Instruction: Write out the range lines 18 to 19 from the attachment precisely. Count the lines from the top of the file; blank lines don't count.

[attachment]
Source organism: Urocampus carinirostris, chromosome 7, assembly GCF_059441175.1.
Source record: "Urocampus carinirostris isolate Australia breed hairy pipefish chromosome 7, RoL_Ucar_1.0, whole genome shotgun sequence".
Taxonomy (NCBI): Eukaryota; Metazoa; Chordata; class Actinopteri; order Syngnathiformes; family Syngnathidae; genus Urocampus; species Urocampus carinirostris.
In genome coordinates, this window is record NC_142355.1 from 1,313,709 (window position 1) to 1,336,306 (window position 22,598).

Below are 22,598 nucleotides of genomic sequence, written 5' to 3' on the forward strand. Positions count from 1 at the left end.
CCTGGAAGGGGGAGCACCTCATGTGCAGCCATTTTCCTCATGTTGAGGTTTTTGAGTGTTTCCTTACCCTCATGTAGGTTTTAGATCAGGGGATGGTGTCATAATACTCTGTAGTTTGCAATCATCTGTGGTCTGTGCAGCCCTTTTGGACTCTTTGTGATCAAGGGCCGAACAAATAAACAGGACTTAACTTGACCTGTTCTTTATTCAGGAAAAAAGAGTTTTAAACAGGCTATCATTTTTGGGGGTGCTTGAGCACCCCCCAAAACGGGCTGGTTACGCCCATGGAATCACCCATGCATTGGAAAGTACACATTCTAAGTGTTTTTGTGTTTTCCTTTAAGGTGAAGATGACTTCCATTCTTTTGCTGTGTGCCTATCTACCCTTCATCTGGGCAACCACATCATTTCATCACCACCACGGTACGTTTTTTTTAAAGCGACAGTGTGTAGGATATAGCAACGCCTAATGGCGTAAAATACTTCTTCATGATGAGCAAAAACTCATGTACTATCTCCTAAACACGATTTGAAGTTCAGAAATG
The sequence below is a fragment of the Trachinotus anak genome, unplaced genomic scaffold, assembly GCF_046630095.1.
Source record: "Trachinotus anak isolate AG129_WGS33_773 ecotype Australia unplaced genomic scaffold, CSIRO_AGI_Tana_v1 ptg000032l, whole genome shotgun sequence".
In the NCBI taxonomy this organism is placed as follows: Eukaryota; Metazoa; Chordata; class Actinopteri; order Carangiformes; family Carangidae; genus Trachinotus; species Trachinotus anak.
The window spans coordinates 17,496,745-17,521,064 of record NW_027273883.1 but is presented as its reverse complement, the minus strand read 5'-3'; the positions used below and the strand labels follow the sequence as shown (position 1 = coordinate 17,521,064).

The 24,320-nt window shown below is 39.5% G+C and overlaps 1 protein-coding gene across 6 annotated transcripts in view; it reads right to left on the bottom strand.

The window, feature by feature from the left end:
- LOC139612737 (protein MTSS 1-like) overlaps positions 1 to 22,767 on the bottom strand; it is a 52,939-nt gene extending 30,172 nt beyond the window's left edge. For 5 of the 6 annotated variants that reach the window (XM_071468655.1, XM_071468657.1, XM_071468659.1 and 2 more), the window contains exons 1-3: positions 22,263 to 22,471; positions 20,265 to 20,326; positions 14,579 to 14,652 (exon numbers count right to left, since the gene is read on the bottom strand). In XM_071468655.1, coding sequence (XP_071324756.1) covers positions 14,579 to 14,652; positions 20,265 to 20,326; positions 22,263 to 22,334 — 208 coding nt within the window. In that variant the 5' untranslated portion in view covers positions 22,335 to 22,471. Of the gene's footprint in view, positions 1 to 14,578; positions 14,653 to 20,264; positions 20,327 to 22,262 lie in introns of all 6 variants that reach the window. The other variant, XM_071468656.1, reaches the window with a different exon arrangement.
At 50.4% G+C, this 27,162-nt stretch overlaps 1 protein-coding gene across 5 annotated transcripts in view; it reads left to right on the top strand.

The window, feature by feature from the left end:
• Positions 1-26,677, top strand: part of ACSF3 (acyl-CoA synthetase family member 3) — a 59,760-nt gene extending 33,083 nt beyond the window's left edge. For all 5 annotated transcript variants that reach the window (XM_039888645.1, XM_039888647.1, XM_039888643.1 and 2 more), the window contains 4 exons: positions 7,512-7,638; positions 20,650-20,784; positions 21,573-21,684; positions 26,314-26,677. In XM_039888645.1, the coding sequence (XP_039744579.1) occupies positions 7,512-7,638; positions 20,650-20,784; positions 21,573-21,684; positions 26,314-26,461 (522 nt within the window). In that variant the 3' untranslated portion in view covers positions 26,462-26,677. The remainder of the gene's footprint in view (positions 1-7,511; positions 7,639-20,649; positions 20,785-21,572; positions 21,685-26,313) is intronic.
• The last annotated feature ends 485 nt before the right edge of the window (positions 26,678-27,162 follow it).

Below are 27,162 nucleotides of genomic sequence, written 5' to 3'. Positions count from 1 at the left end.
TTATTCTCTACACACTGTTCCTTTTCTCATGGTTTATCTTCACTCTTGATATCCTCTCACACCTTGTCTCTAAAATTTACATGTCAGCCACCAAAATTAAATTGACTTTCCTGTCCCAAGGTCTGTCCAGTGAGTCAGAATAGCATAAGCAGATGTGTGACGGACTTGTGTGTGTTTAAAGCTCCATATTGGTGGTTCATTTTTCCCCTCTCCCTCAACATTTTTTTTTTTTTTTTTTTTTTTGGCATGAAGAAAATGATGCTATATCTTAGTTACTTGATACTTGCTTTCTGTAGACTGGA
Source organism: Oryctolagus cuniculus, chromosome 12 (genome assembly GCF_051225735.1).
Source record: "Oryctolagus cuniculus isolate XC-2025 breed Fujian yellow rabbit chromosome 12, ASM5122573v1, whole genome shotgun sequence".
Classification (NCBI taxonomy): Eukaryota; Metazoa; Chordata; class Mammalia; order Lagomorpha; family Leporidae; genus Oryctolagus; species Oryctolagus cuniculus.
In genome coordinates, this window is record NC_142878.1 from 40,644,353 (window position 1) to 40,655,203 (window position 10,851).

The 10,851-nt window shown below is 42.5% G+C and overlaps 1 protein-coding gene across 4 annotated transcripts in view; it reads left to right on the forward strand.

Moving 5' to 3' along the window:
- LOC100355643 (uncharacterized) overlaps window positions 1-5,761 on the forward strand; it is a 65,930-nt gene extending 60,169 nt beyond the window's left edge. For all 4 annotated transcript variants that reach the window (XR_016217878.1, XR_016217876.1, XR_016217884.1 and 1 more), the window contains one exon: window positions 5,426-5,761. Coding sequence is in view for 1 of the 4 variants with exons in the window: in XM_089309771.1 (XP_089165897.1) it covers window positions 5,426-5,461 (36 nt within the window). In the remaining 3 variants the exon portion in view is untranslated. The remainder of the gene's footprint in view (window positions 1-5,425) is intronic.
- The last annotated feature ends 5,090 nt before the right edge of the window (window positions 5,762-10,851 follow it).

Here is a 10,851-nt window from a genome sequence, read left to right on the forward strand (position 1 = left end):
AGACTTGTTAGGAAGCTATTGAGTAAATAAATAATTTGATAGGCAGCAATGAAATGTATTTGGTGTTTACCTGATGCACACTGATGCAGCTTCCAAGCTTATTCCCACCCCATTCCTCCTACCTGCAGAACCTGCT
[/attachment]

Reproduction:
Below are 27,162 nucleotides of genomic sequence, written 5' to 3'. Positions count from 1 at the left end.
TTATTCTCTACACACTGTTCCTTTTCTCATGGTTTATCTTCACTCTTGATATCCTCTCACACCTTGTCTCTAAAATTTACATGTCAGCCACCAAAATTAAATTGACTTTCCTGTCCCAAGGTCTGTCCAGTGAGTCAGAATAGCATAAGCAGATGTGTGACGGACTTGTGTGTGTTTAAAGCTCCATATTGGTGGTTCATTTTTCCCCTCTCCCTCAACATTTTTTTTTTTTTTTTTTTTTTTGGCATGAAGAAAATGATGCTATATCTTAGTTACTTGATACTTGCTTTCTGTAGACTGGA